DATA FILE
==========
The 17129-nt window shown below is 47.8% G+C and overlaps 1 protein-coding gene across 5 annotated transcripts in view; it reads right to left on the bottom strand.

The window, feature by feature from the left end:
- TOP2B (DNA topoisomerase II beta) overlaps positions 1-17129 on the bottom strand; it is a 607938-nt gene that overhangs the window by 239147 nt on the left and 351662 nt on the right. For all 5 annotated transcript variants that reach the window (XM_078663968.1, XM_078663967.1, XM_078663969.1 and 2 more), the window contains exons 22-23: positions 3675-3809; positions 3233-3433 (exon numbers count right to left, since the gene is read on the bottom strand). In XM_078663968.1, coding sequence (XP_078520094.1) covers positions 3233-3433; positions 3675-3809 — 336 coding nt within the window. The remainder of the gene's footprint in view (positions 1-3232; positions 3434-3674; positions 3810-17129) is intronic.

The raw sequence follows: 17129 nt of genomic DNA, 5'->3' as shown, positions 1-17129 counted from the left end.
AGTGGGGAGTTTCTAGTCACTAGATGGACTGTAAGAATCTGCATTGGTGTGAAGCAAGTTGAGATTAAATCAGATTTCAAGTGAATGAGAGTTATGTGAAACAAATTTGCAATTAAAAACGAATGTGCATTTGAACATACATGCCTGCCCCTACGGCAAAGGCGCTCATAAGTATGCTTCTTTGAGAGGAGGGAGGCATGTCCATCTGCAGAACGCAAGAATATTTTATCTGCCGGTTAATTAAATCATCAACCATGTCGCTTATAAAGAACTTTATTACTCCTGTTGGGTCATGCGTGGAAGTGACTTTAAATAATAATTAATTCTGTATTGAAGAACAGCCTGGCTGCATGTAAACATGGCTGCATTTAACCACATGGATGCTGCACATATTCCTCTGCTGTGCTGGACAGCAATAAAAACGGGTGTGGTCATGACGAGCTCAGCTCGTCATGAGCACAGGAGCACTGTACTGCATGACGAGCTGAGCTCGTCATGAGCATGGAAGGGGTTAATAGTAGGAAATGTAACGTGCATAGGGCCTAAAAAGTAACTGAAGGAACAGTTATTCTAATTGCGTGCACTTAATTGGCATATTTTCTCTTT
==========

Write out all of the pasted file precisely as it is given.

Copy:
The 17129-nt window shown below is 47.8% G+C and overlaps 1 protein-coding gene across 5 annotated transcripts in view; it reads right to left on the bottom strand.

The window, feature by feature from the left end:
- TOP2B (DNA topoisomerase II beta) overlaps positions 1-17129 on the bottom strand; it is a 607938-nt gene that overhangs the window by 239147 nt on the left and 351662 nt on the right. For all 5 annotated transcript variants that reach the window (XM_078663968.1, XM_078663967.1, XM_078663969.1 and 2 more), the window contains exons 22-23: positions 3675-3809; positions 3233-3433 (exon numbers count right to left, since the gene is read on the bottom strand). In XM_078663968.1, coding sequence (XP_078520094.1) covers positions 3233-3433; positions 3675-3809 — 336 coding nt within the window. The remainder of the gene's footprint in view (positions 1-3232; positions 3434-3674; positions 3810-17129) is intronic.

The raw sequence follows: 17129 nt of genomic DNA, 5'->3' as shown, positions 1-17129 counted from the left end.
AGTGGGGAGTTTCTAGTCACTAGATGGACTGTAAGAATCTGCATTGGTGTGAAGCAAGTTGAGATTAAATCAGATTTCAAGTGAATGAGAGTTATGTGAAACAAATTTGCAATTAAAAACGAATGTGCATTTGAACATACATGCCTGCCCCTACGGCAAAGGCGCTCATAAGTATGCTTCTTTGAGAGGAGGGAGGCATGTCCATCTGCAGAACGCAAGAATATTTTATCTGCCGGTTAATTAAATCATCAACCATGTCGCTTATAAAGAACTTTATTACTCCTGTTGGGTCATGCGTGGAAGTGACTTTAAATAATAATTAATTCTGTATTGAAGAACAGCCTGGCTGCATGTAAACATGGCTGCATTTAACCACATGGATGCTGCACATATTCCTCTGCTGTGCTGGACAGCAATAAAAACGGGTGTGGTCATGACGAGCTCAGCTCGTCATGAGCACAGGAGCACTGTACTGCATGACGAGCTGAGCTCGTCATGAGCATGGAAGGGGTTAATAGTAGGAAATGTAACGTGCATAGGGCCTAAAAAGTAACTGAAGGAACAGTTATTCTAATTGCGTGCACTTAATTGGCATATTTTCTCTTT